With reference to the award of the Victoria Cross, to be awarded the action is today, deemed to have a 50/50 chance of surival by the recipient. Amazingly, of the three “double VC’s” only one recipient did not live to receive it, and that was Captain Noel Chavasse of the Royal Army Medical Corps. Of the other two Surgeon Captain Martin Leake won his first VC in the South African War and had to wait for his bar until The Great War. The third recipient of the double award was Captain Charles Upham of the New Zealand Army, in peace time a shepherd, an occupation he returneds to after WW2, to avolid the publicity his award attracted.

  3. Eric Guideng
    11 November, 2013 at 1:32 pm

    This should be 14 amazing facts about the MOH. Fact #14: Sergeant Jose Calugas was awarded the MOH for action at Culis, Bataan on January 6, 1942. He was the first WWII recepiant of the MOH. He was a Philippine citizen at the time and was enlisted as a cook. He was in the safest area of the battlefield at the time when he noticed fleeing. That’s when he decided to run half a mile to the front line to a slaughtered American gun position and inspired others to return to the fight.

    • admin
      11 November, 2013 at 2:22 pm

      Great stuff, Eric. Thanks for adding that!

  4. 25 November, 2013 at 5:03 pm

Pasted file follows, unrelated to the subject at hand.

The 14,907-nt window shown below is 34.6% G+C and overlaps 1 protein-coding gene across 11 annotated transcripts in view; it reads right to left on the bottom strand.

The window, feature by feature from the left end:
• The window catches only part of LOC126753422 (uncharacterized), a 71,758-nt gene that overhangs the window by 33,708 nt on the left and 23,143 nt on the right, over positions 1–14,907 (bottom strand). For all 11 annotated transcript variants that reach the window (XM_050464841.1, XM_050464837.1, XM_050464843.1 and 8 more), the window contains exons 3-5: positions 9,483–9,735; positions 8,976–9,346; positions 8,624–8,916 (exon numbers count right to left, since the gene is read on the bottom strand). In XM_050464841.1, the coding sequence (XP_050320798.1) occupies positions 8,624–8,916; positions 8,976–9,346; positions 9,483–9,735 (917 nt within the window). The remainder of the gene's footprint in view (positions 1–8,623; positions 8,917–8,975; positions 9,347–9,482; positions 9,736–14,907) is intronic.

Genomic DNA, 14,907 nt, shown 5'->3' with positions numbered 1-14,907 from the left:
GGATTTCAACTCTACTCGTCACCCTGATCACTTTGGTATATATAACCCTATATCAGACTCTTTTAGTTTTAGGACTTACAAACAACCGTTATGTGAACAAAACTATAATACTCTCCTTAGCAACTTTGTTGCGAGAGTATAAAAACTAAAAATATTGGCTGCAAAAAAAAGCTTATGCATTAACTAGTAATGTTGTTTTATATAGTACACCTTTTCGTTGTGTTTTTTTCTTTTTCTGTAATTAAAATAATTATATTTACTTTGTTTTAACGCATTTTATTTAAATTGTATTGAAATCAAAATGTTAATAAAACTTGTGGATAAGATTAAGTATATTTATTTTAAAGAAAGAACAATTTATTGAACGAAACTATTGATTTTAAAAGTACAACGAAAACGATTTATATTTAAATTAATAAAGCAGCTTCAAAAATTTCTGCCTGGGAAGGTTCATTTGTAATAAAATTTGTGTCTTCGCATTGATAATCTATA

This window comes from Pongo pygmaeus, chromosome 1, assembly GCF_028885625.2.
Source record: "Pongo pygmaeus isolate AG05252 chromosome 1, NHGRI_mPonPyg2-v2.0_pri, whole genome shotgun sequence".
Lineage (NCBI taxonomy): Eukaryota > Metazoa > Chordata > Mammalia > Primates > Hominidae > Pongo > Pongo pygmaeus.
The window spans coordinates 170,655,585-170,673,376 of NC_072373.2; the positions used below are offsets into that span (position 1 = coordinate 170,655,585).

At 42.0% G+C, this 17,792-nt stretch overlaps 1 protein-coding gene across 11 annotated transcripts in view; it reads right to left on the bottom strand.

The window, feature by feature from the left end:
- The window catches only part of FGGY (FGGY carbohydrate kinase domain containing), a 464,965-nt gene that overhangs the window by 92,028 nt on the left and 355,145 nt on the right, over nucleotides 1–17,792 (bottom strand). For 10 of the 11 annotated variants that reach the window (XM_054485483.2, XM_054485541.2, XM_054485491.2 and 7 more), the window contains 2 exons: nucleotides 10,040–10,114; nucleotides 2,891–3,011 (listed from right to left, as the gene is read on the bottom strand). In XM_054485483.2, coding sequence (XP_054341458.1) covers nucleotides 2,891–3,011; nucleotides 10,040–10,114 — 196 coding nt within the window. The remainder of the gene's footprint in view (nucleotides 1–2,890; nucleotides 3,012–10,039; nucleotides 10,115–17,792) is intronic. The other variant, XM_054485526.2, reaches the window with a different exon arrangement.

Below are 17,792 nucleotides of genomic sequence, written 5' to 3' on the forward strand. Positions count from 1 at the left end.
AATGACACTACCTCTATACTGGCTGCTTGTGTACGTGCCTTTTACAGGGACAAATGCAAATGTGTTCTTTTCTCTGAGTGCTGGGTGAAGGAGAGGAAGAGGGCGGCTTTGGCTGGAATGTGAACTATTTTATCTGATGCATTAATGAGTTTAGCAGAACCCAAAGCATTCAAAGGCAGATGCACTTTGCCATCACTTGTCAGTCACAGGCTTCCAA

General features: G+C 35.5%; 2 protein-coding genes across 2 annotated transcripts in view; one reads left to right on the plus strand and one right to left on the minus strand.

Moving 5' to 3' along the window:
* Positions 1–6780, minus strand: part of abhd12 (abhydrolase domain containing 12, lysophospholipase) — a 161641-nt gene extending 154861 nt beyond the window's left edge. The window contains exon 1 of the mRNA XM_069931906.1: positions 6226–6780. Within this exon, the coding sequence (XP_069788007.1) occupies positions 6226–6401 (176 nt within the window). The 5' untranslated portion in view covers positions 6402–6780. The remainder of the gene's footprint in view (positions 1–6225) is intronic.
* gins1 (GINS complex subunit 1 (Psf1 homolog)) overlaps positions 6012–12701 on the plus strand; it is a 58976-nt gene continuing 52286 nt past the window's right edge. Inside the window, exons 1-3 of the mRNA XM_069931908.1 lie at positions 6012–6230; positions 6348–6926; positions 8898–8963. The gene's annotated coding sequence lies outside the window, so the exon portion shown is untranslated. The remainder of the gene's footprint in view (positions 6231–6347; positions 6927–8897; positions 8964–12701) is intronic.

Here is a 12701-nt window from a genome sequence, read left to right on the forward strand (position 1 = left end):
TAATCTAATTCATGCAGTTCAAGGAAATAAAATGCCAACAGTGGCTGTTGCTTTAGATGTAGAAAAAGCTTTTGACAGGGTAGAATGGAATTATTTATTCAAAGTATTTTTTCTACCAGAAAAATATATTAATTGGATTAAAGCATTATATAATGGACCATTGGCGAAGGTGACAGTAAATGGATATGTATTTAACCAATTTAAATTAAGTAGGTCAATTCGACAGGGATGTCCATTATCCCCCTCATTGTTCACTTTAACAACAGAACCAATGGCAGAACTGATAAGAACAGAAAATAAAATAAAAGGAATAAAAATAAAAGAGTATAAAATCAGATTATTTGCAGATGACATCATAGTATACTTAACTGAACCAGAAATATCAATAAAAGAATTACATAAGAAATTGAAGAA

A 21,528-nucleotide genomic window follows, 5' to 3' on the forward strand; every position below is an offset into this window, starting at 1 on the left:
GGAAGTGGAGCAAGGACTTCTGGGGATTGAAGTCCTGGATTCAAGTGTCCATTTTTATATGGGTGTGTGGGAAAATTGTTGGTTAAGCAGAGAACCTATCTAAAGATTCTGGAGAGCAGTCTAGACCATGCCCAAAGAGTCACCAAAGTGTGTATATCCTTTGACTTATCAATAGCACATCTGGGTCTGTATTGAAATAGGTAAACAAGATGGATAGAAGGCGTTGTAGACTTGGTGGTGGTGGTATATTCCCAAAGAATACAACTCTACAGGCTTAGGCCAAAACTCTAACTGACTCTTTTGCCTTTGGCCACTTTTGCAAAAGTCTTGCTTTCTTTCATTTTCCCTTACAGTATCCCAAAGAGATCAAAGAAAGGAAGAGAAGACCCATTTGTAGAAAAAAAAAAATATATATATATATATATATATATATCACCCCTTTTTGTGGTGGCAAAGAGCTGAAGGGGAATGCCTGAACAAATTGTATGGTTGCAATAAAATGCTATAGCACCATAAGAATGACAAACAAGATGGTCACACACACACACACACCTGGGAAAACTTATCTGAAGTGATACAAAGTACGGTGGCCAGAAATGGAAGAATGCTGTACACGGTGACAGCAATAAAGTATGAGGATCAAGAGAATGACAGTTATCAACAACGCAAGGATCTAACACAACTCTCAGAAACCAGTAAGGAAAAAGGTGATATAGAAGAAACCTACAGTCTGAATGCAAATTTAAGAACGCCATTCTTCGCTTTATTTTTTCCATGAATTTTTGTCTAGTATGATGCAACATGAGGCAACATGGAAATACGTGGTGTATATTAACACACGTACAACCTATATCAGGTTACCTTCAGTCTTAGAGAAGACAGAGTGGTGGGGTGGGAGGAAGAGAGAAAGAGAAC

Sorry for my absence but daily life called… Perhaps I should be eligible for the Congressional Gold Medal (not the CMH)… but two of my family are recipients. 🙂

    You presented some very unusual behind the scene aspects of the CMH… I had read of Mr. Munro’s heroism under fire but did NOT know he was Canadian!

    If I may, under “the U.S. military’s only citation” bullet point, the word “won” is used. I believe the term should be something along the lines of “bestowed”.

    While not directly in concert with the theme of your good story, a number of DSC’s or Silver Stars posthumously awarded to Japanese-American soldiers were presented in the internment camps. Sadly, it was prohibited to “pin” the medal on the deceased soldier’s mother if she was Japanese. The medal would be pinned on a surviving sibling provided they were born in the US. They in turn would pin it on their mother.